Exporting events from Python COM class.

Mark Hammond MarkH at ActiveState.com
Sat Nov 11 04:24:29 CET 2000

Alex Martelli wrote:

>> Thus, I _think_ you could get the behaviour you want by changing the "1"
>> to IID_IDispatch, and removing the second QI.
> Yes!  It works fine.  It suffices to substitute lines 33-34
> in win32com.server.connect.py with the single line
>    interface =
> pUnk.QueryInterface(self._connect_interfaces_[0],pythoncom.IID_IDispatch)
> and that now appears to work flawlessly.

OK - I have made that change.

>>> Some COM background (which I'm sure you don't need, but may come
>>> in handy for some readers!):
>> Thanks - and to my mind, is exactly the reason why I _dont_ want to
>> break the rules here!
> But you do, if you QI a dispinterface for IID_IDispatch.

Yes - Toby and your explanations have cleared this up for me - thanks!

>> So really, they are saying there _is_ good reason to do this, but it is
>> not compatible with VB.
> *sigh* not really, although I see how you could read it this
> way.  There is NO good reason to have a source-interface be
> dual.  If VB (and, actually, every other scripting language)
> were of no importance, you could make it custom (that's OK,
> you can do it now, as long as you know no scripting language
> nor VB will be able to sink those events -- as long as you're
> at it, why follow the connection-point protocol either -- you
> can optimize connection/disconnection operations too, by
> customizing them to your actual needs; connection-point is
> designed with generic applicability in mind, basically to
> enable connection from scripting and VB...).  If VB and other

> scripting languages matter, you clearly have to make it a
> dispinterface (that's what they know how to sink, of course).

I see where you are coming from, but don't take your point.  I don't see 
why the IDispatch-like mechanism buys genericity.  It buys simplicity of 
implementation.  If the event interfaces are described in a type library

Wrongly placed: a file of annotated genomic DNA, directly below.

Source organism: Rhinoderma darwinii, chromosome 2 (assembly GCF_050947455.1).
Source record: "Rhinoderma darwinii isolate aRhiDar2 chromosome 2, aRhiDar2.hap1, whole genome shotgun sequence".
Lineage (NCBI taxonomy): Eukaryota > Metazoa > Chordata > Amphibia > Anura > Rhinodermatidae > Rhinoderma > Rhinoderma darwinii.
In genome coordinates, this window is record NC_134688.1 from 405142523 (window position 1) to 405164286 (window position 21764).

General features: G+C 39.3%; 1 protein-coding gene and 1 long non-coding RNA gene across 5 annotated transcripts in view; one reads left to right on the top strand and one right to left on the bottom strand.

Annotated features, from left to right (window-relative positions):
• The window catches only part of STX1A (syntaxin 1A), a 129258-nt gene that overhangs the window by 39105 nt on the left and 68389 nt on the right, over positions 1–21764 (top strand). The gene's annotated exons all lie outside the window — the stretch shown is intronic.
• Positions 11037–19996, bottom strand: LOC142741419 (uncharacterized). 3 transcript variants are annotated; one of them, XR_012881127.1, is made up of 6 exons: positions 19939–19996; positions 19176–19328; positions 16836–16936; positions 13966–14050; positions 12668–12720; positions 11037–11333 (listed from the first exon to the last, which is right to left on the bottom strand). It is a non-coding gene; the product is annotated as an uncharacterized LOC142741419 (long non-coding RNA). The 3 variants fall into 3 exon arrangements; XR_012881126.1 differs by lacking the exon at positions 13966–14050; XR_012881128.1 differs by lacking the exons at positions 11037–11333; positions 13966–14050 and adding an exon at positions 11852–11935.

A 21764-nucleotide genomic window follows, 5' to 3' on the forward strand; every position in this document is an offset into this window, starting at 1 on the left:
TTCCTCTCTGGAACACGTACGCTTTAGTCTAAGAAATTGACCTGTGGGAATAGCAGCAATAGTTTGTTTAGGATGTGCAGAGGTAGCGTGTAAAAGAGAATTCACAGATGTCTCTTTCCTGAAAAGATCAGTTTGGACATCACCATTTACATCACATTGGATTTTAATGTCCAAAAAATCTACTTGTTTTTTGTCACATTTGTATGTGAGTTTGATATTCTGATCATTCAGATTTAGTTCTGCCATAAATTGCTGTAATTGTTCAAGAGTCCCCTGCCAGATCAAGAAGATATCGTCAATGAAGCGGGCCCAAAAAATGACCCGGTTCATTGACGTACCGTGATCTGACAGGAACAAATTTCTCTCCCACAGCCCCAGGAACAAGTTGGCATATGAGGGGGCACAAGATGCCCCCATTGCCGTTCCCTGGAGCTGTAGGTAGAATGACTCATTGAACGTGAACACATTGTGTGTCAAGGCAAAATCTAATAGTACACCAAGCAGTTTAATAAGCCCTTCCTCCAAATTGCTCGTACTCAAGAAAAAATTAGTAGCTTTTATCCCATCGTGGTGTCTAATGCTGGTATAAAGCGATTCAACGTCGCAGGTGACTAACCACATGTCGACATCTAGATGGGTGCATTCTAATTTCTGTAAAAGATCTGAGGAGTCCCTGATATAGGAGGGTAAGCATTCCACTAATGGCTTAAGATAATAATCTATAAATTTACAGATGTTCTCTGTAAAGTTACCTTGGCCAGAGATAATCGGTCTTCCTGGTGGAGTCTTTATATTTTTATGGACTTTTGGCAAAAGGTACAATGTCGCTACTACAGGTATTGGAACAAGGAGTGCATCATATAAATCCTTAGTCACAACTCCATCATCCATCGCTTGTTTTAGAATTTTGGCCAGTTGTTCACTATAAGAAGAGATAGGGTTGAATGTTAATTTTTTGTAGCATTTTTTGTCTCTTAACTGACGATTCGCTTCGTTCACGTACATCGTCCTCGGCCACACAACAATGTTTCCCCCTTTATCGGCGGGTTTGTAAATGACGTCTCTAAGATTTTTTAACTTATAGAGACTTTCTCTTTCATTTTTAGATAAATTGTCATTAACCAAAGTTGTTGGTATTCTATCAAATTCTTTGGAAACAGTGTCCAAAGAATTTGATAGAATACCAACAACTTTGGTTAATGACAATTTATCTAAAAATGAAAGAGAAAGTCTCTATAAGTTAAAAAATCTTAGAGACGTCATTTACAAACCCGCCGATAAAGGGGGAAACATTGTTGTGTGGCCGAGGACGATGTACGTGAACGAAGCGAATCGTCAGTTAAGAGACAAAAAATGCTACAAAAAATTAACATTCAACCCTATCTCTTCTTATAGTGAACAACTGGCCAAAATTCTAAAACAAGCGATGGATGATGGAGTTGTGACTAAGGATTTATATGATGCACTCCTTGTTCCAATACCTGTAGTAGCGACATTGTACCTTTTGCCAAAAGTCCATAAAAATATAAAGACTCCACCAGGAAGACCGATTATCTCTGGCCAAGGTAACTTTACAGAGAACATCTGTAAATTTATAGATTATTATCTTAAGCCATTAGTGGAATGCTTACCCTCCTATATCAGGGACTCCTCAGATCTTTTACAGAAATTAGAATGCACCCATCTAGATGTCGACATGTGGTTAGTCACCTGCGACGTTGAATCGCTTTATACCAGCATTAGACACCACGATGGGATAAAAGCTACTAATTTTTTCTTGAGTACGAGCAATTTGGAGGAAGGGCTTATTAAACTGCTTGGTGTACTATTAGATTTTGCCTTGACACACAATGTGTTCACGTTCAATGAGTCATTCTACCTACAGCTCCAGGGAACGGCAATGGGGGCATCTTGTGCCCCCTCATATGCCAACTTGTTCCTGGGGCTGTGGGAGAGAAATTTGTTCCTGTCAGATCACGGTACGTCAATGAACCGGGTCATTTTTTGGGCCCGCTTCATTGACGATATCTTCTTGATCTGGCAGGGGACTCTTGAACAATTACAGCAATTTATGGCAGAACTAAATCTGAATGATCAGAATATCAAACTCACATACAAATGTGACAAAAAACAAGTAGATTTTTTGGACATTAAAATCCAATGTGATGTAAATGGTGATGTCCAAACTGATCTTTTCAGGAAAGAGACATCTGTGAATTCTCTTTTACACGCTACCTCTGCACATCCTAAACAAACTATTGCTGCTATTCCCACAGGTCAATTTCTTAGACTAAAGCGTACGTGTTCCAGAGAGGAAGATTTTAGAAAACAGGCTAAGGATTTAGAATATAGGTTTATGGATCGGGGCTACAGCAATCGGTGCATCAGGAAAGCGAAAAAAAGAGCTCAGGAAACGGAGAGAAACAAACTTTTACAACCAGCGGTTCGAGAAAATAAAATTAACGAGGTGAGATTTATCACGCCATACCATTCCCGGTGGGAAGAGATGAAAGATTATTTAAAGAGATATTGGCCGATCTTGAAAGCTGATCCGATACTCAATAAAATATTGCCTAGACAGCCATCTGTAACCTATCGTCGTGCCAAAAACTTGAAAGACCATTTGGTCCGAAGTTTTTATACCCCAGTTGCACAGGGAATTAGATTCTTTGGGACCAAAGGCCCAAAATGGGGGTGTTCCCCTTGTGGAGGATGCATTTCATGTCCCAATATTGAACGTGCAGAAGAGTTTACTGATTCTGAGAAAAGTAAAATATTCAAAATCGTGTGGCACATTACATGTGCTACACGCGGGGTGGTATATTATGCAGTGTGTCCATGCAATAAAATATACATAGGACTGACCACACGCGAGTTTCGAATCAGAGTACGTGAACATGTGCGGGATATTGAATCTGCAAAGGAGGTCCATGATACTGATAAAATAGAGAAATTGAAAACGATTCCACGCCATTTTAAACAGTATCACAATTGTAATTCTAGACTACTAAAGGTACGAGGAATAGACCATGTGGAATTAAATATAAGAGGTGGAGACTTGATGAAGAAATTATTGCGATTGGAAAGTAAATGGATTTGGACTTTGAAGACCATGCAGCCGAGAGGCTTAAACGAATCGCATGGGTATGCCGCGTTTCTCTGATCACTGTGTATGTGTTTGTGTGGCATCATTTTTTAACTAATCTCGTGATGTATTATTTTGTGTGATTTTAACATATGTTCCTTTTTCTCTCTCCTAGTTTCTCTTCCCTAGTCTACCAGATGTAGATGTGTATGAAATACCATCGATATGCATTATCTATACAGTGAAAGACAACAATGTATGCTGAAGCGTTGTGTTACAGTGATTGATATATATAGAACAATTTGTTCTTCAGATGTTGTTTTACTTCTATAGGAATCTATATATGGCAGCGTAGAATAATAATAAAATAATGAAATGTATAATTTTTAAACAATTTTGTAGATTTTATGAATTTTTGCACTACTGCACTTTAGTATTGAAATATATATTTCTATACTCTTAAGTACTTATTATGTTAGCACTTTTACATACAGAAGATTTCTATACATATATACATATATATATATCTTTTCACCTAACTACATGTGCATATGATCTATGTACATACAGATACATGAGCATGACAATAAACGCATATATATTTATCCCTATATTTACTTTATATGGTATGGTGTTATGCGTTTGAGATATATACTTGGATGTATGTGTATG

and VB is capable of putting together arbitrary vtables given the tlb 
definition, I don't see why the IDispatch like mechaism is central to 
the scheme.

And if is not central, the cost (dispid lookup, VARIANT conversion, etc) 
may be worth reducing in some apps - especially if they know a vtable 
capable client _may_ possibly connect, and wish to support high 
performance when they do.

Anyway, it isn't directly relevant to win32com.

 > (I gather the .NET "solution" to "how do I script just
 > ANY interface" is yet another, i.e., that the _interpreter_
 > has to take the burden [using the rich metadata supplied,
 > and with some modest assist from the runtime] since there
 > is no real "broker" layer as in Corba -- but you know a
 > zillion more times than I do on .NET, so maybe you can
 > confirm or deny this impression!-).

If I understand the question, you are correct.  An interpreter running 
in the .NET environment could get all the meta data it needs at runtime, 
and package a Reflection call at runtime.  It is actually quite trivial.

However, I am not sure _why_ you would do this.  Part of the advantage 
of .NET is running your language under their VM, so then this becomes a 
compiler issue.

If you want to use good-old, interpreted CPython, just use the .NET COM 
interop layers - they have already dont the .NET integration, and lots 
of tools already support COM.

In terms of win32com, .NET objects just looks like COM objects with 
complete, rich type information - so no current need for specific .NET 
extensions to CPython.  Some _will_ popup, no doubt (and the 
"bForDemand" changes to makepy were basically done for it ;-)

 > (Where does one submit win32all patches, and in what diff
 > format...?  The only diff programs I have easily available
 > on Windows are GUI-oriented, but I can of course download
 > whatever is required, just point...!-).

Just to me in whatever format is easiest.  If you did a CVS fetch just 
before mailing, then the entire file is fine.  If it happens too 
regularly I will get sick of it and just give you CVS commit access ;-)


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